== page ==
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To Rent Or Own?

By Elizabeth R. Elstien

Buying a home is a serious commitment. Where once homeownership was the ultimate American goal, these days many are purposely choosing not to buy a home and rent instead. To rent or own? Following are some factors to consider when deciding if you should rent or own a home.


While actual moving costs are the same when either buying or renting, the up-front costs for renting a home are significantly less than for buying one. A buyer must have enough funds for the earnest money, down payment and closing costs. Renters need only first and sometimes last month's rent plus a security deposit. The latter is all or partially refundable if the home is left in the same condition as at move-in, barring normal wear and tear.

Moving Considerations

Renters can move with as little as a thirty-day notice, but must wait until lease expiration or pay an early lease termination fee. Homeowners can move any time, but unless they can afford two mortgages, may need to coordinate their move with the selling or renting of their current home.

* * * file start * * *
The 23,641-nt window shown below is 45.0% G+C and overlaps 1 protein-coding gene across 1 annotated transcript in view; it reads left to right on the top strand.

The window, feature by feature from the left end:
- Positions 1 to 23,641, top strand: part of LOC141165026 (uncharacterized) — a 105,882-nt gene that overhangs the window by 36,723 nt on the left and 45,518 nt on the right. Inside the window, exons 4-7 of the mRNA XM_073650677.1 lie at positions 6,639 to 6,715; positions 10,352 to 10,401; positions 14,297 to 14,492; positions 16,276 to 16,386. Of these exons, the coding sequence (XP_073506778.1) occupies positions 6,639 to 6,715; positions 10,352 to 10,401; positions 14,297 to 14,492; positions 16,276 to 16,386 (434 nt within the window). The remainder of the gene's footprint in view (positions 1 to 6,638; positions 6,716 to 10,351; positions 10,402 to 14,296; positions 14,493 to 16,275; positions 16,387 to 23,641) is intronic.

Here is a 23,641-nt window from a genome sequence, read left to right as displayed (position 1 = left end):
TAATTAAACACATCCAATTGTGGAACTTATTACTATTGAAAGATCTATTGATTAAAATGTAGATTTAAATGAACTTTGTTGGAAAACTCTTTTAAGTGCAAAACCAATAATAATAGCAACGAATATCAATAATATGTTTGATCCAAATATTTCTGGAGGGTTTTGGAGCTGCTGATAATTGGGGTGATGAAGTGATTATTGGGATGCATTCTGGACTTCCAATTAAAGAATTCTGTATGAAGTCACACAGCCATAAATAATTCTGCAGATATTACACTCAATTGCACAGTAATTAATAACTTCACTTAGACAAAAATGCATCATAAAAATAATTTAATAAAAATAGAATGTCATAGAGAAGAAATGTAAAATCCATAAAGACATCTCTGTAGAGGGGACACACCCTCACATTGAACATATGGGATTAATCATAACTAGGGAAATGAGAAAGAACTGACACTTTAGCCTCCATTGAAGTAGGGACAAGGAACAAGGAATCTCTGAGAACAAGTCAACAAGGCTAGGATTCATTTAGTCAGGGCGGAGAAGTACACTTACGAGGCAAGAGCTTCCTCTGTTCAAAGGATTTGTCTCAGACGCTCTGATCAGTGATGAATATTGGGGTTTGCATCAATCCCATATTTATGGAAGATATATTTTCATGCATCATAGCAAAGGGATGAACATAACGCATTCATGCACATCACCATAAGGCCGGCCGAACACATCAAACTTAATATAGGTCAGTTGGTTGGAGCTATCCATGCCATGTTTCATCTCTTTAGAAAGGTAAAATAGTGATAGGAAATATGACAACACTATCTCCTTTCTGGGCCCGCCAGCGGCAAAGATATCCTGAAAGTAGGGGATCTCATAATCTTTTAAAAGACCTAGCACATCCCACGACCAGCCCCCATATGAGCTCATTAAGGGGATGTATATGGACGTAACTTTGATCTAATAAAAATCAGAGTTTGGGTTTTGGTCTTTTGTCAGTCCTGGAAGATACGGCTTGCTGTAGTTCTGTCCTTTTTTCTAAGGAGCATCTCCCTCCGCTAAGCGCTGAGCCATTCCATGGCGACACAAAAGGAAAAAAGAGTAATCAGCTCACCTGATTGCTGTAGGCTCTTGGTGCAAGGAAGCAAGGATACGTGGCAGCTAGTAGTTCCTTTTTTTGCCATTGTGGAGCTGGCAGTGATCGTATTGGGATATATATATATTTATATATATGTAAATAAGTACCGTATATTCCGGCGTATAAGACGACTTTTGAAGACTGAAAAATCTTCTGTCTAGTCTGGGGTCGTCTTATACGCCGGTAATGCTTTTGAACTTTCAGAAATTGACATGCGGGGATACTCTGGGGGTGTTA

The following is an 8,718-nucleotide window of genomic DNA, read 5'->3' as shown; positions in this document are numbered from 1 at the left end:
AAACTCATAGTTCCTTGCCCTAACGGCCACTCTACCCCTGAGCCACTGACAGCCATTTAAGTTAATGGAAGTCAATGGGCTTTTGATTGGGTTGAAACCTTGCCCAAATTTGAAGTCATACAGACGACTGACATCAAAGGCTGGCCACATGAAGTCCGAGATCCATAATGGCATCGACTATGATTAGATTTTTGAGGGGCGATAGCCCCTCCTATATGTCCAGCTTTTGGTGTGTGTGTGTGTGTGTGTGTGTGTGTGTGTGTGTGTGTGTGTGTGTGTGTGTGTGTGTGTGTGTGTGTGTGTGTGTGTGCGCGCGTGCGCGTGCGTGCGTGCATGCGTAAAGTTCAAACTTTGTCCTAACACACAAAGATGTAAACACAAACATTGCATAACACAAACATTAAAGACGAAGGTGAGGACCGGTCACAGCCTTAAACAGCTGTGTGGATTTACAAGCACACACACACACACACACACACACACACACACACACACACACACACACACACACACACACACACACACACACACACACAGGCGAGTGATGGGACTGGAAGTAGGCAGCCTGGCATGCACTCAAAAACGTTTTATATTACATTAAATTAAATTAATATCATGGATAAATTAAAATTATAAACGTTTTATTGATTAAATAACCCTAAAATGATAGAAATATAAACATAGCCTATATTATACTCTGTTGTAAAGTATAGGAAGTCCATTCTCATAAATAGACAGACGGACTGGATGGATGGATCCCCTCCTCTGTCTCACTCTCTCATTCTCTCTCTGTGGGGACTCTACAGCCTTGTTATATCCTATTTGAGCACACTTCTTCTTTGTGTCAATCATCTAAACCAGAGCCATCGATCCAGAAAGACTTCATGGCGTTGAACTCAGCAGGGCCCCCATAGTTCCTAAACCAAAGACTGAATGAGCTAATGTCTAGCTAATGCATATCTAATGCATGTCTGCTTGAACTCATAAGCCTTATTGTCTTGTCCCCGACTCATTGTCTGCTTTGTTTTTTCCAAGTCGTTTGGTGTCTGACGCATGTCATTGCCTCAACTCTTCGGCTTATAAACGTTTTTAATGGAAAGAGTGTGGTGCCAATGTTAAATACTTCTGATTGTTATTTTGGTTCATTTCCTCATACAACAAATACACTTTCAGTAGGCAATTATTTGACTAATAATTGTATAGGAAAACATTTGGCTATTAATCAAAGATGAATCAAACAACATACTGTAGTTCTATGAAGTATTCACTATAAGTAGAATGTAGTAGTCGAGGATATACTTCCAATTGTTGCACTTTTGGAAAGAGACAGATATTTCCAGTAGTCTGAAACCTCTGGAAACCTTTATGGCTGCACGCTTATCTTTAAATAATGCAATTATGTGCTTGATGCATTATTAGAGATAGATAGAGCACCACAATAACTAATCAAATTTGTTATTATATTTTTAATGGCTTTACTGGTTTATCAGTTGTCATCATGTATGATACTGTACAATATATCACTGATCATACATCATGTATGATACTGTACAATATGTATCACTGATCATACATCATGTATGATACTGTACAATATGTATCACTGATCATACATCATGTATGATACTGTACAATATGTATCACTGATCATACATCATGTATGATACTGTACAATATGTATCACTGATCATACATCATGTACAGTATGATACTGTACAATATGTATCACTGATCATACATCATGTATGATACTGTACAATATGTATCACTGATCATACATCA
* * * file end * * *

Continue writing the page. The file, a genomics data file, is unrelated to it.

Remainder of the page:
Homeowners can remodel a home as they wish, although homeowner's association rules must be followed for exterior remodeling if the home is in a subdivision. Renters cannot make changes on a rental property without the permission of the owner.


Maintenance costs come into play once a home is purchased. Funds must be set aside for major repairs, such as a new air conditioning unit or range. Renters just call in any needed maintenance or repairs and the landlord is responsible for the cost.


Pets can be prohibitive for renters, as many homeowners won't rent to those with certain pets. For instance, it is becoming difficult to find a rental property that will accept dog breeds such as chows or pit bulls due to insurance issues. Many landlords won't accept pets at all, dogs nor cats. If pets are accepted, a pet deposit is usually required and it may not be refundable. Property owners need not worry about pet restrictions other than homeowner's association rules if home is in a subdivision or city laws, which renters also have to abide by.


Homeowners have an advantage at tax time. The mortgage interest and real estate tax payments, as well as many home improvements, are tax deductible. In addition, homeowners are acquiring real estate wealth through increased equity as the mortgage amount decreases. Renters have no such tax advantage and no real estate wealth.

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About The Author

Elizabeth R. Elstien has worked in real estate for over 15 years as a real estate...

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